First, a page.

Verstappen calm on COVID threat to F1 title


Formula One leader Max Verstappen said he was not worrying about COVID-19 affecting the championship outcome but rival Lewis Hamilton remained wary as countries ease restrictions.

Hamilton tested positive for the coronavirus last December and had to miss the Sakhir Grand Prix in Bahrain, which came after the Mercedes driver had sealed his record-equalling seventh world championship.

Five other drivers, out of 20, have tested positive since the start of the pandemic.

“If I slide in the shower and I break my neck it’s the same story, isn’t it?” Red Bull’s Verstappen told reporters ahead of Sunday’s Mexico City Grand Prix when asked whether he was taking any extra precautions.

“If I go out in Monaco and I slip while walking and I break my leg, I mean, it’s also not great,” added the 24-year-old, who leads Hamilton by 12 points with five races remaining.

“I don’t really think about these things. I just keep on doing and living my life like I have been in the last two years already, of course, with COVID. Just continue doing what I have been doing.”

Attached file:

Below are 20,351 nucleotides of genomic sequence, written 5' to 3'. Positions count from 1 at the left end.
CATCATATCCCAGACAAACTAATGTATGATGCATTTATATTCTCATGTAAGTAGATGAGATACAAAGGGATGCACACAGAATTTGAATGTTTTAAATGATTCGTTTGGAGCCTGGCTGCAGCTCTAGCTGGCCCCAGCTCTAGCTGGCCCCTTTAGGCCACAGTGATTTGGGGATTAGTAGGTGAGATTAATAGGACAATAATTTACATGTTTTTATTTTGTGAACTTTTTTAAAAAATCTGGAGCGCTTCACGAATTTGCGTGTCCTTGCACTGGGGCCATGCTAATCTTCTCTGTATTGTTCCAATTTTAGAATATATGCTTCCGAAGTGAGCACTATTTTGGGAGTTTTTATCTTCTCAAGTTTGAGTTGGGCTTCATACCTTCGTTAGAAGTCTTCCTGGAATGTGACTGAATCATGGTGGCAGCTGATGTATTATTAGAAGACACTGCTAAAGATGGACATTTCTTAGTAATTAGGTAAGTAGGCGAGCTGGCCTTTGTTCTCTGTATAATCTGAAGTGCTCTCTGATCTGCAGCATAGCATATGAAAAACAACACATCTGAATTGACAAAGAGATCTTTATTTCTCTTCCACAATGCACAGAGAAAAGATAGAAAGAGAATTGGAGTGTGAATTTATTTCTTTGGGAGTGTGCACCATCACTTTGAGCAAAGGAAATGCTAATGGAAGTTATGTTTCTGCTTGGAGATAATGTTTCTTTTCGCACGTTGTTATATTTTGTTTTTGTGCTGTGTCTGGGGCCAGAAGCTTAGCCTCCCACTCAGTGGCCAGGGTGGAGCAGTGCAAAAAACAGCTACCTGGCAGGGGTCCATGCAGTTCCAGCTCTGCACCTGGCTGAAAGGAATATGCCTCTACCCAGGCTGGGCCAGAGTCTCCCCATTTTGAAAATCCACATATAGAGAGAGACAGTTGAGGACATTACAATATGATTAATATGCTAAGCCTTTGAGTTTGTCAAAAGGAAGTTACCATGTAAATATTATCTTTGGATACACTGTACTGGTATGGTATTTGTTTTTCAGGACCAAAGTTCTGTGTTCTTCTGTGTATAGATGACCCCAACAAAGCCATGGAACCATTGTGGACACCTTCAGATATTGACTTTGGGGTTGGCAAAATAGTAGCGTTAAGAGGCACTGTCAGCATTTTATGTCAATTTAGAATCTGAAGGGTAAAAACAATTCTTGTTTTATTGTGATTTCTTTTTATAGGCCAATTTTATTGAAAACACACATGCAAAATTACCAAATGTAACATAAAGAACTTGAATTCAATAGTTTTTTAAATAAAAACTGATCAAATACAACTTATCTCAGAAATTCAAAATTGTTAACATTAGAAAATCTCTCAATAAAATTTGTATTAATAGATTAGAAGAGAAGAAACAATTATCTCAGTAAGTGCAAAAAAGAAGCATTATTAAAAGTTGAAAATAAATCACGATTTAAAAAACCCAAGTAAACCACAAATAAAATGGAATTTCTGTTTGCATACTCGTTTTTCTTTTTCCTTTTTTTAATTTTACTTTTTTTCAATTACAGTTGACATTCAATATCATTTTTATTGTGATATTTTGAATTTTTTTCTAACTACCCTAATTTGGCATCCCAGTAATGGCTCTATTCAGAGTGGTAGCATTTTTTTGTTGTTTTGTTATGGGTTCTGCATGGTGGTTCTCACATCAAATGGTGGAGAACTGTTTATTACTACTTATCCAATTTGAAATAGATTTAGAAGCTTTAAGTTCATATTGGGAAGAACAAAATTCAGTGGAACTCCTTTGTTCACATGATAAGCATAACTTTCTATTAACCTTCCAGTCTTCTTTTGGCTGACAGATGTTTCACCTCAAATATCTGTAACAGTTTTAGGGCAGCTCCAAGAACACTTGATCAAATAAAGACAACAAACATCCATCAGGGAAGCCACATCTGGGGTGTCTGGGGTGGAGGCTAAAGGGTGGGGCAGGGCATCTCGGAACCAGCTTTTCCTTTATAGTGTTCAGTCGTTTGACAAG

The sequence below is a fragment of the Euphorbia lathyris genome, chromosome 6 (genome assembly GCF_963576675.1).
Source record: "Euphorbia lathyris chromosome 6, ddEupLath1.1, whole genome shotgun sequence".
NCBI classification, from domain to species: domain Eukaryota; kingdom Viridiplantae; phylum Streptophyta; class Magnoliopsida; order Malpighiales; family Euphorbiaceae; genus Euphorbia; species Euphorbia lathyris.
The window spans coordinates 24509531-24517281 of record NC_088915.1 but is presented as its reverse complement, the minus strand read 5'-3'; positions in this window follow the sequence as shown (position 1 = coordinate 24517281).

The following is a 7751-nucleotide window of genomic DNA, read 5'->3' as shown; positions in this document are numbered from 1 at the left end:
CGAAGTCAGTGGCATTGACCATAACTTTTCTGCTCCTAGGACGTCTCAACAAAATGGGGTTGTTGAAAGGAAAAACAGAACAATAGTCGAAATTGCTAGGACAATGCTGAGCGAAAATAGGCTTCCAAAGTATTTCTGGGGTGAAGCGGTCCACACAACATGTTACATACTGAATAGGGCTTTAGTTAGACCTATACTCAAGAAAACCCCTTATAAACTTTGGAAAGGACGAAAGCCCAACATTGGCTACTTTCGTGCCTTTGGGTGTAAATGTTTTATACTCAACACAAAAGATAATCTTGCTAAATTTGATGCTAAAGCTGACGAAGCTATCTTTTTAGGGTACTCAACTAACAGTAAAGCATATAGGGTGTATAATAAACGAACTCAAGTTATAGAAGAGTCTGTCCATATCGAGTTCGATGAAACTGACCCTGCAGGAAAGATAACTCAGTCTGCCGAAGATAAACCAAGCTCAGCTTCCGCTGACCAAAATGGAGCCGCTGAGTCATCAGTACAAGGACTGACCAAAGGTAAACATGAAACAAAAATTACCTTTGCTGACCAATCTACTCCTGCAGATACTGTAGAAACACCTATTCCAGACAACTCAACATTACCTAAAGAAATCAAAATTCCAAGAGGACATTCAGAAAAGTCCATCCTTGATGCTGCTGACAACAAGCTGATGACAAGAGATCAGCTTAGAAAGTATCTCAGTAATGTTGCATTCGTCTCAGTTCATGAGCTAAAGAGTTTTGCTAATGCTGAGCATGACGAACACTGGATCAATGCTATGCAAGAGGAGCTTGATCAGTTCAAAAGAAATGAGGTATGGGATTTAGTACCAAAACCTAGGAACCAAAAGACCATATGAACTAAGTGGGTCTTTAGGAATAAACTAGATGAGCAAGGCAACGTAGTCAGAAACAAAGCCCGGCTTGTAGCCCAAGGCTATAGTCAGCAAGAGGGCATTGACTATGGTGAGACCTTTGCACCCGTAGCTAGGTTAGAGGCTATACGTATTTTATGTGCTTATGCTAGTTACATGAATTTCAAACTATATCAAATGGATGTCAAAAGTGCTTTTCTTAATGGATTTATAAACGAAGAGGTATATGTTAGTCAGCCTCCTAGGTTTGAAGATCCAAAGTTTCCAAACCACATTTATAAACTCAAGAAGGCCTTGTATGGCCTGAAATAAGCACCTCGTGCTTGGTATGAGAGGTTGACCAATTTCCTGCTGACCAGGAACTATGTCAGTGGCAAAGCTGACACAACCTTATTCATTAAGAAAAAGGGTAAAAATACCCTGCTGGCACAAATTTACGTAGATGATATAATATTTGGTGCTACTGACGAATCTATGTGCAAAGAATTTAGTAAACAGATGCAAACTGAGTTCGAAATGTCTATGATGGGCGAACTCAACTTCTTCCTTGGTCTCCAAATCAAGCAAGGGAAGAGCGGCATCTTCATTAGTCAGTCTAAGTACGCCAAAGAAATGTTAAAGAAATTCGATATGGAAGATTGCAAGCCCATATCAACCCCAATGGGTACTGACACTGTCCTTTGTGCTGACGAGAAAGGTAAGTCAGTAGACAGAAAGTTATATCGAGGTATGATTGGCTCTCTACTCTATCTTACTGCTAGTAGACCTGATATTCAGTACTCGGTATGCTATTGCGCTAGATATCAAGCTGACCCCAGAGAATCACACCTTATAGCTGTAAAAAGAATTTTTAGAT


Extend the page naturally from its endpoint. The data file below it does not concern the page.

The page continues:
F1 arrives in Mexico from the U.S. Grand Prix in Texas and heads next to Brazil before a closing run of three races in the Middle East.

COVID-19 has killed over 600,000 people in Brazil, the second highest death toll in the world behind only the United States. Mexico has the fourth highest.

Deaths and infections have, however, declined across the Americas for the eighth consecutive week, according to the Pan American Health Organization (PAHO).

F1 has travelled further afield this season, after a 2020 campaign in Europe and the Middle East, and welcomed large crowds again after a year behind closed doors.

The teams operate inside a protective “bubble” but the paddock has opened up more.

Hamilton said he kept the group around him to a small number of people, and was careful where he went, but felt most people outside the sport took it less seriously.

“I’ve seen footballers just recently, they didn’t care. I read that they didn’t really put too much focus on it,” he said. “And if they miss a game, it doesn’t make a huge difference. It’s a bit different here.

“We’re allowing fans to come in that aren’t tested and also now I think all the photographers are coming in,” the Briton added.

“I know it’s opening it up more, but I anticipate they’ll need to make some changes soon because it’s a tough bubble to keep.”

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